We have seen tremendous growth in the application of the GIS (geographic information system) in environment-related projects over the past few years. One of the important areas that have been the focus of researchers and scientists is the factors affecting the environment. It includes soil, water, and vegetation. The relationship between these factors can have a significant impact on our ecosystem. Lately, the research around the concentration of mercury in streams has been doing the rounds.
Mercury (hg) is classified as inorganic and elementary mercury. As soon as the mercury mixes with the lake water, it is ready to be converted into different chemical reactions, the most popular one of which is methyl mercury. GIS is used as a popular tool for not only creating maps of the mercury in streams, but it shows the spatial relationships between these elements affecting the atmosphere and environment.
The major purpose for conducting this research is to identify the exact concentration of mercury in the water so that people can get a clear picture of what percentage of the lake water is contaminated with this chemical. Not only can it pose a health threat to aquatic life, but the presence of mercury in streams can be hazardous for humans too. If you don’t already know this, mercury is a neurotoxin that can be extremely dangerous to human health. If humans eat fish contaminated with this hazardous chemical, they are likely to suffer serious harm. The same goes for wildlife. Mercury is produced from coal combustion.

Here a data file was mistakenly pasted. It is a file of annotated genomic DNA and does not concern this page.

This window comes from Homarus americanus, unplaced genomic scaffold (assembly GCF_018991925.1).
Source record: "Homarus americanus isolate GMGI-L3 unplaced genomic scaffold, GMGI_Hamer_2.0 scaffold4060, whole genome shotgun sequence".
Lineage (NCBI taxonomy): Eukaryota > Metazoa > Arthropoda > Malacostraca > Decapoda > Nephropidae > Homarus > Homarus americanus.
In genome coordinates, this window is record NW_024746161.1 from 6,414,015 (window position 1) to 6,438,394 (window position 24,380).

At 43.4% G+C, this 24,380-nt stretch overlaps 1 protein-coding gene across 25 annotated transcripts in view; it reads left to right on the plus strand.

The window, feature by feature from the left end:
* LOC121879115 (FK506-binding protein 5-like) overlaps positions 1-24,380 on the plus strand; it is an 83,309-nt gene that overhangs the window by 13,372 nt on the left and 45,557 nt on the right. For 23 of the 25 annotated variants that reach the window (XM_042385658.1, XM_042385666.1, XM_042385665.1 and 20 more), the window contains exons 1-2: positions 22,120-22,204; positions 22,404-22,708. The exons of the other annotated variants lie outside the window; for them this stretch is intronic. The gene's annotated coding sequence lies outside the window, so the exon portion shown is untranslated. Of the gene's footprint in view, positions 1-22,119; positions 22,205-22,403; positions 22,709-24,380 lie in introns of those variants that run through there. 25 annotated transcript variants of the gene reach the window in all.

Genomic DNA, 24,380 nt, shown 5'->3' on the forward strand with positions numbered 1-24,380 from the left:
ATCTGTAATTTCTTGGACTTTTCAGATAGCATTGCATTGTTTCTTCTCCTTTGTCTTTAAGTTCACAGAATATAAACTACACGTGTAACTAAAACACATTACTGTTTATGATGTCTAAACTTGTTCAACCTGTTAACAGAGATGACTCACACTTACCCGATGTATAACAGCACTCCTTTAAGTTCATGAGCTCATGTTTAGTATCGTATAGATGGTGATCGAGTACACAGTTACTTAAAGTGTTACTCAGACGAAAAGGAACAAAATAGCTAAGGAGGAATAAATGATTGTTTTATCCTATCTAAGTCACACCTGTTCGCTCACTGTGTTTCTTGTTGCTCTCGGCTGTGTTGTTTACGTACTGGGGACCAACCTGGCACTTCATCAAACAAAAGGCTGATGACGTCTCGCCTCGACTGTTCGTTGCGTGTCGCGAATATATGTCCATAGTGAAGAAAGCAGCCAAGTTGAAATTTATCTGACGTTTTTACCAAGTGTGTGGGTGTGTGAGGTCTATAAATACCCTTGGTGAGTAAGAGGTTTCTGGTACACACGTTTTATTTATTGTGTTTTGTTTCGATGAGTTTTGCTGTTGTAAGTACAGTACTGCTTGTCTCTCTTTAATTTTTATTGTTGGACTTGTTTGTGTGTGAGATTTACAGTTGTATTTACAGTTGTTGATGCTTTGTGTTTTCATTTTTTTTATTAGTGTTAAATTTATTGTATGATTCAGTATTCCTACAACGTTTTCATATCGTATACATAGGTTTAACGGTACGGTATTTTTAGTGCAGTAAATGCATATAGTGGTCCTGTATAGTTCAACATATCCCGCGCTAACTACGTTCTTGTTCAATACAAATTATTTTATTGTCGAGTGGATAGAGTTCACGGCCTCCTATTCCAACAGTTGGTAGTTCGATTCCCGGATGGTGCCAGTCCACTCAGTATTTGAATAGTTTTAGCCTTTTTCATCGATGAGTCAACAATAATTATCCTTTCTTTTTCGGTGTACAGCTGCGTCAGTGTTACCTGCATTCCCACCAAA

Mercury: How Does it Affect Human and Wildlife?
The chemical travels a long distance in the air before it finally settles on the ground and is deposited deep into the oceans. It spreads all across the lakes, contaminating not only the water but the aquatic life. In fact, mercury in lakes has become so common that it is identified as the common cause of impairment in people and wildlife. As mentioned earlier, the biggest problem with this chemical is that it is highly dangerous for the human nervous system.
The worst part is that mercury is found in higher concentrations in the tissues of animals and plants than in the water itself. Besides that, a considerable volume of mercury has been observed in air, sediment, and biota, making it one of the most hazardous elements for humans and wildlife. Since the consumption of aquatic animals is pretty common in nearly all nations, it is important to implement the GIS tools to get a better understanding of the concentration of mercury in the stream. This helps you identify the level of contamination in aquatic life.
Not only does it help scientists identify the contamination status, but based on these findings, they can come up with a plan to conserve the fish and other aquatic animals from mercury. Although there’s no way to prevent lake contamination altogether, certain steps can be taken to reduce it as much as possible or protect the aquatic animals from getting contaminated.